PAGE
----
Childbirth is the most common reason for hospitalization in the United States. Pain after vaginal and caesarean delivery is common, and opioids are commonly prescribed in this setting. About 25% to 30% of women receive an opioid prescription after vaginal delivery and around 75% receive an opioid prescription after vaginal delivery. There is a growing body of evidence to indicate that use of prescription opioids may increase subsequent risk for persistent opioid use and opioid use disorder. Several recent studies have examined patterns of opioid use in women receiving opioid prescriptions for pain management after delivery.
Analyzing data from the Medicaid Analytic eXtract 2009-2014, researchers identified a nationwide cohort of 459,829 pregnant Medicaid beneficiaries in the United States who delivered vaginally between 2009 and 2013. They identified patients who had received prescription opioids within 7 days of delivery. They compared patterns of opioid use in women who received or did not receive prescription opioids during the first week postpartum.
Persistent opioid use was defined as 10 or more opioid fills or greater than 120 days’ supply dispensed during the first year postpartum. They also identified women with opioid use disorder and overdose during the same period of observation.
Among the 459,829 pregnancies with vaginal delivery, 140,807 (30.62%) received an opioid prescription within 7 days of delivery. Women who received an initial opioid prescription were more likely to develop persistent opioid use during the first year (4.10%) than women who did not receive prescription opioids (0.84%). After adjusting for potential confounding variables, the risk remained higher among women receiving an opioid prescription after delivery, with a relative risk of 2.57 (95% CI, 2.43-2.72).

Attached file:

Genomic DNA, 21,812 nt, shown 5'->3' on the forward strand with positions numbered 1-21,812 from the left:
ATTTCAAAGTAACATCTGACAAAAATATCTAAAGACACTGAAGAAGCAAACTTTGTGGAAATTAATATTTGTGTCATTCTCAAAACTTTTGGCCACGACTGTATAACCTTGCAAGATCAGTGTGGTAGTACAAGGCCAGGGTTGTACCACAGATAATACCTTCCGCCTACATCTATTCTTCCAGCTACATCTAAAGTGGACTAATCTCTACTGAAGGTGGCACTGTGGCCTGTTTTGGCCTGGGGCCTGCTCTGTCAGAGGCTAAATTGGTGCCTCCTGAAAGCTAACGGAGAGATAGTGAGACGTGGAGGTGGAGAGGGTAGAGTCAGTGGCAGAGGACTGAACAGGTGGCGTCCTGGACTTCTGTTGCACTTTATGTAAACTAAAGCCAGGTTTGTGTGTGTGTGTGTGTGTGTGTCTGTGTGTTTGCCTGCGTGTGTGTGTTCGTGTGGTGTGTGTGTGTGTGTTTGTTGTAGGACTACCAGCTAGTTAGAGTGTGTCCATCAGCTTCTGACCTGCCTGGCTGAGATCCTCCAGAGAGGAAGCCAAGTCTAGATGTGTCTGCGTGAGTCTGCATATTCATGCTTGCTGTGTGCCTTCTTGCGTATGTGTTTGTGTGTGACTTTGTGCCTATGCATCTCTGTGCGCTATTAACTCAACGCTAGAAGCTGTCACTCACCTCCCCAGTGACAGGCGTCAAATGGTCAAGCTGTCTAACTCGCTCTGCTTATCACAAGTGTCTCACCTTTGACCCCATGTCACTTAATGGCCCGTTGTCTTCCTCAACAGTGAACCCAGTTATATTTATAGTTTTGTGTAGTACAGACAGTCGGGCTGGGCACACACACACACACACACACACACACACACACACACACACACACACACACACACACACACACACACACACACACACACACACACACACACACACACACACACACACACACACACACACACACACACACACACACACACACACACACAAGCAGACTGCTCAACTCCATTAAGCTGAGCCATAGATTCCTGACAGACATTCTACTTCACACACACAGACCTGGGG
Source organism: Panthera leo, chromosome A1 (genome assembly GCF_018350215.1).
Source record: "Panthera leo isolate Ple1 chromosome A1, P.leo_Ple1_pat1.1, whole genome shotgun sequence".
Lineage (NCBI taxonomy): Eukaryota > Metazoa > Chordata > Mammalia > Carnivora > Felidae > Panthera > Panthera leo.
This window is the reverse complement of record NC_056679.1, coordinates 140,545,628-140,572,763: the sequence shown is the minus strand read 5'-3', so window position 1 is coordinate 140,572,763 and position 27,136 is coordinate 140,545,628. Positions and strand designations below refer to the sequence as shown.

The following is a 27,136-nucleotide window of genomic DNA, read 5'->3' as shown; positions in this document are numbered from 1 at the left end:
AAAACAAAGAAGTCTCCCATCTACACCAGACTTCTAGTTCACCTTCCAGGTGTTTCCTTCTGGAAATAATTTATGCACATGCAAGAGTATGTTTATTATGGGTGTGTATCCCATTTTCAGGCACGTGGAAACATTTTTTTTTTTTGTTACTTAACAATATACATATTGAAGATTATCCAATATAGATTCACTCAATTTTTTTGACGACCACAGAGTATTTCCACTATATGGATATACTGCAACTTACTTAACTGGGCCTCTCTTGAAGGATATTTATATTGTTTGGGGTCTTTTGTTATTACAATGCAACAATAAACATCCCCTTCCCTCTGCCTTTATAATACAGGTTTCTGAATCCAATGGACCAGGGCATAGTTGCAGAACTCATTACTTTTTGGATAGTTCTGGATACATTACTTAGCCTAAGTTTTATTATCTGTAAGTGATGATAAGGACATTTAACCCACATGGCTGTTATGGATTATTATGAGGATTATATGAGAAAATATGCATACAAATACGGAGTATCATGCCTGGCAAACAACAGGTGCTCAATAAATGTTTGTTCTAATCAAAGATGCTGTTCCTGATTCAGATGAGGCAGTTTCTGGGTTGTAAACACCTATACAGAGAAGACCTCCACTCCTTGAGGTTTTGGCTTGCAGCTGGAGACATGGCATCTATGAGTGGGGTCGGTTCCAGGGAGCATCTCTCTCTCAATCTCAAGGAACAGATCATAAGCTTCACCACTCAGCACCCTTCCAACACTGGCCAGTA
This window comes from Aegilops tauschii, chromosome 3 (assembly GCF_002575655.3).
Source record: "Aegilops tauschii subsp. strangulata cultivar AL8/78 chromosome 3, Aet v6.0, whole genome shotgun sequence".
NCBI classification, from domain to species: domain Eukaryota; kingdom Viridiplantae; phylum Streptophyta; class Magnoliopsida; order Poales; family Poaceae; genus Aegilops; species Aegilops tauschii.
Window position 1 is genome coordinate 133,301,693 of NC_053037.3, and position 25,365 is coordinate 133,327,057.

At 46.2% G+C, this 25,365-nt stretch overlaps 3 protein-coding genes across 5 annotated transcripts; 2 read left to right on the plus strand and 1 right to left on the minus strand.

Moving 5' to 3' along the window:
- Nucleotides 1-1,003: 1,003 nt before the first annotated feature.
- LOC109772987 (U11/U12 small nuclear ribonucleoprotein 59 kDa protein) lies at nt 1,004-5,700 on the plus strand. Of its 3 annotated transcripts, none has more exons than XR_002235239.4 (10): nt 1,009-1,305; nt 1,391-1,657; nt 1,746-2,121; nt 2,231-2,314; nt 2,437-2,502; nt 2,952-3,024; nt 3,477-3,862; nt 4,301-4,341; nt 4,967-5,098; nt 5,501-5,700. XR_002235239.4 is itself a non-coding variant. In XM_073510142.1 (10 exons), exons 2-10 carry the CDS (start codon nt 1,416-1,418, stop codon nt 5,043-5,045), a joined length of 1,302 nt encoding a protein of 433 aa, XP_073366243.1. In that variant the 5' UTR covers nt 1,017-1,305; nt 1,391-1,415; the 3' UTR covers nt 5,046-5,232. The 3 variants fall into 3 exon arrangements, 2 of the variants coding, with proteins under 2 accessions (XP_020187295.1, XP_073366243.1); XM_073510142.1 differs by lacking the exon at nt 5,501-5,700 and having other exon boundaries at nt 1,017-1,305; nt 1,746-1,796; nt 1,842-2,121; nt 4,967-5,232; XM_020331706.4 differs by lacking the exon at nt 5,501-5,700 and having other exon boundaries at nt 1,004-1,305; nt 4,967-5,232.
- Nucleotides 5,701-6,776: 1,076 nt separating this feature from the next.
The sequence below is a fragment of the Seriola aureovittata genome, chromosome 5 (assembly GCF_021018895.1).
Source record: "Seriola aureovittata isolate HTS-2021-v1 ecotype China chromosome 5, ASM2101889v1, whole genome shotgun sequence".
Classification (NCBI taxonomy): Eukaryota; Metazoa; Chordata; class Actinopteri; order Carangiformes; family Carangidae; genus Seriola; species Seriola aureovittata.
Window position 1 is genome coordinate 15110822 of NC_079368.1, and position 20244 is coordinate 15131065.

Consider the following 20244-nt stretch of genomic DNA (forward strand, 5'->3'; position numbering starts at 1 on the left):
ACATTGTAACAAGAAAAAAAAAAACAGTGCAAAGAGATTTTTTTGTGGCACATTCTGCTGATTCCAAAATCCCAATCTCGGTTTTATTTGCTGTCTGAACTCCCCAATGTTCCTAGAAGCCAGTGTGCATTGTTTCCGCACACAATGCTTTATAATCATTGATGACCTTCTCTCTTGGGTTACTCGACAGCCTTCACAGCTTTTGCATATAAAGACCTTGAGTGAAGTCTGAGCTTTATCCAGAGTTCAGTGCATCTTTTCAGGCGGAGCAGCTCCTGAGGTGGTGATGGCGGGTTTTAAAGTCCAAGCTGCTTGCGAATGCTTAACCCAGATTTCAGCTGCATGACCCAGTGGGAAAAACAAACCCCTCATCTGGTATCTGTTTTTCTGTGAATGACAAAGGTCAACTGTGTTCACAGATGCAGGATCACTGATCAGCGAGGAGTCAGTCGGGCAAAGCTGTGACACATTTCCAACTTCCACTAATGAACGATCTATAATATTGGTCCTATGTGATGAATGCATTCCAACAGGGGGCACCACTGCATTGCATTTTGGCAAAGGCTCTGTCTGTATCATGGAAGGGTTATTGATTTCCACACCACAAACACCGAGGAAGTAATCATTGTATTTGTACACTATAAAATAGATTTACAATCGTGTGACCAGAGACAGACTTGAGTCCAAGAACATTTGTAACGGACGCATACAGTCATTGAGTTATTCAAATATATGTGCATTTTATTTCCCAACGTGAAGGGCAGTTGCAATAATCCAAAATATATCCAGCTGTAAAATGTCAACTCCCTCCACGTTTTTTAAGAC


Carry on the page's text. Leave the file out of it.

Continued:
Risk for a newly diagnosed opioid use disorder or overdose was also increased among women who received an opioid prescription after delivery, with adjusted relative risks of 1.48 (95% CI, 1.40-1.57) and 1.92 (95% CI, 1.20-3.09), respectively.
The findings derived from the Medicaid Analytic eXtract may not be generalizable to all populations of women; however, a similar study examining patterns of postpartum opioid use in a cohort of 988,036 commercially insured women also demonstrated higher rates of persistent opioid use in women receiving opioids after delivery. In this cohort, peripartum opioid prescriptions were filled by 27.0% of women with vaginal deliveries and 75.7% of women with cesarean deliveries. Women who received an initial opioid prescription were more likely to develop persistent opioid use (1.7% of women with vaginal deliveries and 2.2% with cesarean deliveries) compared to women who did not receive prescription opioids after delivery (0.5% with vaginal delivery and 1.0% with cesarean delivery). The overall prevalence of persistent opioid use is lower among commercially insured women; however, whether women were on Medicaid or had commercial insurance, receiving a prescription for opioids after delivery was associated with a 2-3 fold increase in risk of persistent opioid use.
Based on these findings of increased rates of persistent opioid use, opioid use disorder, and overdose in women receiving prescription opioids for postpartum pain management, the authors clearly state, “Opioid prescriptions to women after vaginal delivery should be avoided, except in rare circumstances.” The American College of Obstetricians and Gynecologists (ACOG) recommends a stepwise multimodal approach to postpartum pain management, urging clinicians to use opioids only for breakthrough symptoms, after other attempts at analgesia have failed, and to carefully weigh the benefits of initiating opioid therapy versus the risks.
Ruta Nonacs, MD PhD
ACOG Committee Opinion No. 742: Postpartum Pain Management Obstet Gynecol, July 2018.
Pharmacologic Stepwise Multimodal Approach for Postpartum Pain Management (ACOG Clinical Consensus, September 2021)
Peahl AF, Dalton VK, Montgomery JR, Lai YL, Hu HM, Waljee JF. Rates of New Persistent Opioid Use After Vaginal or Cesarean Birth Among US Women. JAMA Netw Open. 2019 Jul 3;2(7):e197863. Free article.
Zhu Y, Huybrechts KF, Desai RJ, Franklin JM, Hernandez-Diaz S, Krumme A, Straub L, Neuman M, Wunsch H, Levin R, Mogun H, Bateman BT. Prescription opioid use after vaginal delivery and subsequent persistent opioid use and misuse. Am J Obstet Gynecol MFM. 2021 Mar;3(2):100304.